Article 2 - Self-care is growing in popularity - and for all the right reasons

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For so many years I scoffed at the ‘yoga-loving, Bali-travelling, self-love preachers’ all over Instagram. However, my first two years at University have taught me that self-care is something you have to build. It comes in all shapes and sizes and doesn’t actually have to cost any money.

Initially, when taking on the new academic responsibilities, on top of having to get to know a bunch of new faces and places, it all became a bit overwhelming. I was guilty of shoving self-care to the bottom of my to-do list, hibernating in my room mindlessly scrolling through social media. In fact, it should have been one of my top priorities.

So I’ve brought a few healthy changes into 2019, that are already going a long way in boosting my concentration, mental wellbeing and productivity. With repetition and consistency they will hopefully become lifelong habits.

These are 4 CHANGES that I’ve found most beneficial:


It has been proven that getting sufficient sleep can improve memory, attention and overall productivity during the day.

I always underestimated the importance of getting a good night’s sleep. Don’t get me wrong, I had a great time going out and staying up late in First Year, but as it became my routine, it took its toll fairly quickly. Exams rolled around and I found myself unable to get to sleep, living off coffee and leaving the ASS early out of frustration at my inability to concentrate.

I ended up trying every remedy under the sun until I found what worked for me. I now manage 7-9 hours of sleep a night. I still use a few: listening to a podcast or sleep hypnosis, and taking time away from screens in the late hours.


Studies have shown that, of the intentional daily activities we can do to boost our happiness, expressing gratitude is instrumental.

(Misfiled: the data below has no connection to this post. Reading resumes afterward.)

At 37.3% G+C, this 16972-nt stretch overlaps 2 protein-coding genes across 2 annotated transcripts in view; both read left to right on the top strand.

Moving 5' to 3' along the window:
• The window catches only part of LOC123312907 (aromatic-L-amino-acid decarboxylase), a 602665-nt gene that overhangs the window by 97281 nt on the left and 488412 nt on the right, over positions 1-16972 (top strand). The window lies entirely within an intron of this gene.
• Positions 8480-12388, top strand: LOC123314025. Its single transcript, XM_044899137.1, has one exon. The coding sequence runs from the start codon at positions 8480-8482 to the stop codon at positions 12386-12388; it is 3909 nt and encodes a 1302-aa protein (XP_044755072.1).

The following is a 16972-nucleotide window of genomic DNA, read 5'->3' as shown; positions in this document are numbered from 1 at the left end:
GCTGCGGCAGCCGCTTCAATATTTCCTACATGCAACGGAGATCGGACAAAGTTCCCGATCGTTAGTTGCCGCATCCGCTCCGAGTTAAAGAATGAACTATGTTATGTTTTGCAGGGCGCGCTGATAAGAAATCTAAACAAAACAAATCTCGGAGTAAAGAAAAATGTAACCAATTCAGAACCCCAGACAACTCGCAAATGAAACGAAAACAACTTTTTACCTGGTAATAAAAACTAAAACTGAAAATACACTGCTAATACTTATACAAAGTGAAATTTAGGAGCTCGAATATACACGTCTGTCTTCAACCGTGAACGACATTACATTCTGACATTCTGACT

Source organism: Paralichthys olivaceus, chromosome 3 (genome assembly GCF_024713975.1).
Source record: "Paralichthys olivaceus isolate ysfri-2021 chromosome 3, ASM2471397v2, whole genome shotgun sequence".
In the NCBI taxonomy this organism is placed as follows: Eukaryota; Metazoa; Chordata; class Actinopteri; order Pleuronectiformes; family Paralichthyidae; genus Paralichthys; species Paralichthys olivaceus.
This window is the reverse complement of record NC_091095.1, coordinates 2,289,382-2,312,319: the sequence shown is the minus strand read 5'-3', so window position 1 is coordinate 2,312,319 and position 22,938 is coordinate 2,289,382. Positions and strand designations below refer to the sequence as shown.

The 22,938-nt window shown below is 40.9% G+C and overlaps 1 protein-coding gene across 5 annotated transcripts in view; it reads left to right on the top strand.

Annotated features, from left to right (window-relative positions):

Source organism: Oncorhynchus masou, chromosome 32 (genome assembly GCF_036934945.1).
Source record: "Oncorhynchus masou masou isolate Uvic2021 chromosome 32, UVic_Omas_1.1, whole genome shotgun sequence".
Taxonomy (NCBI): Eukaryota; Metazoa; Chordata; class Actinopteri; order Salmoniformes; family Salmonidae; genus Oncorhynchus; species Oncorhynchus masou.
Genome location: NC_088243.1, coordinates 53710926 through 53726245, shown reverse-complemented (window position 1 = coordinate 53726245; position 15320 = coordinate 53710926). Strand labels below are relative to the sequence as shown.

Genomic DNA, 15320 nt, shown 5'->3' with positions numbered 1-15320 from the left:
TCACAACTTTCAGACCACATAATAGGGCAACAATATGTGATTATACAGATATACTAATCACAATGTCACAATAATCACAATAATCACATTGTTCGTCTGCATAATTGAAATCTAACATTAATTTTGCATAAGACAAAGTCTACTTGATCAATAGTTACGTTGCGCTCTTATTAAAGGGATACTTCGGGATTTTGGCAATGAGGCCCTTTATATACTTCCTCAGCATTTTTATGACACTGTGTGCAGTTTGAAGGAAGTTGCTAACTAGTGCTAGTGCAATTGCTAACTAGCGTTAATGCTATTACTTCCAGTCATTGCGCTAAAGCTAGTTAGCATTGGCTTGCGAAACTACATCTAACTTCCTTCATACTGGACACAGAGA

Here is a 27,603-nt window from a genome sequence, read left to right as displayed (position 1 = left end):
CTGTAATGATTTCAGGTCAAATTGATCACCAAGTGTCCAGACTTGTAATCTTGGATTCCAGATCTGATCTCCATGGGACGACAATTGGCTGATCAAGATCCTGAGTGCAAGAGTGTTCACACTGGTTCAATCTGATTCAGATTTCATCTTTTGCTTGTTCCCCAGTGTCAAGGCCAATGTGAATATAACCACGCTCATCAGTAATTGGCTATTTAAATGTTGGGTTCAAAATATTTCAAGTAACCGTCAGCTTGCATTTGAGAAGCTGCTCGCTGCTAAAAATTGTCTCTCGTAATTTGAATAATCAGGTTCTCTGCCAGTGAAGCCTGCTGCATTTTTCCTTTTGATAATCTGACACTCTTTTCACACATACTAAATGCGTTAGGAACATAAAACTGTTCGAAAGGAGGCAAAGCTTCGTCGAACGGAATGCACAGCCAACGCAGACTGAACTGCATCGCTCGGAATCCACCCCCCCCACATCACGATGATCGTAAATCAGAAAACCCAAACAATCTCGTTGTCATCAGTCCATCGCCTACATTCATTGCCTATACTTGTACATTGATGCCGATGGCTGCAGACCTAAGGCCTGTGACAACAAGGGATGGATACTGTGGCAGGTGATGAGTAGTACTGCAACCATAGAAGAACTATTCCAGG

Some days it’s harder to think positively than others, but I’ve come to appreciate that there are always things to be grateful for. In the past I often got bogged down in negative self-talk. I have made it my mission to train my mindset to see the glass as half full.

The most constructive way I’ve done this is through a daily reminder prompting me to write down three things I’m grateful for. It forces me to consider life’s positives, especially when I’m feeling low. My list includes anything from ‘a roof over my head’ and ‘sunshine’, to ‘the smell of fresh toast’!


It can be overwhelming to look to all the things you need to do, but attainable short-term goals can provide motivation, focus and a successful mindset.

I’ve come to realise that I work so much more productively if I set myself lots of small goals and deadlines, rather than viewing upcoming tasks as a whole. If I have an essay to write, it is more realistic to envisage completing a couple of paragraphs a day, then it is to contemplate producing the whole thing by next month.

I now jot down what I hope to achieve daily and weekly with deadlines (if these need to be adjusted, that’s ok too!). I don’t know about you, but I find it so satisfying to cross things off a list. Seeing my list grow and shrink as I complete old, and set new objectives provides a real sense of achievement.


I think it’s easy to feel like we have to be consistently social at Uni, but we shouldn’t be afraid to set aside an hour a day just for ourselves.

I began to notice that I felt like there wasn’t enough hours in the day to do some things I really enjoy. This was actually a situation I was putting myself in. By mentally setting aside an hour or so a day, just for me, a massive strain was psychologically lifted.

Even extroverts need their down time to focus on their own wellbeing. I tend to do this in the evening; painting my nails, watching something on Netflix or reading a book.

Not all of these will work for everyone and I had to test a few to see what worked. Likewise, I definitely don’t manage all of these every day. However, self-care is not a given, it is a learned skill. By committing myself to make these small changes, I have learnt about what makes me happy and my mindset is slowly transforming into a being more positive and self-accepting.


Second Year History Student, University of Bristol

Emotional Assumptions

Attention Management

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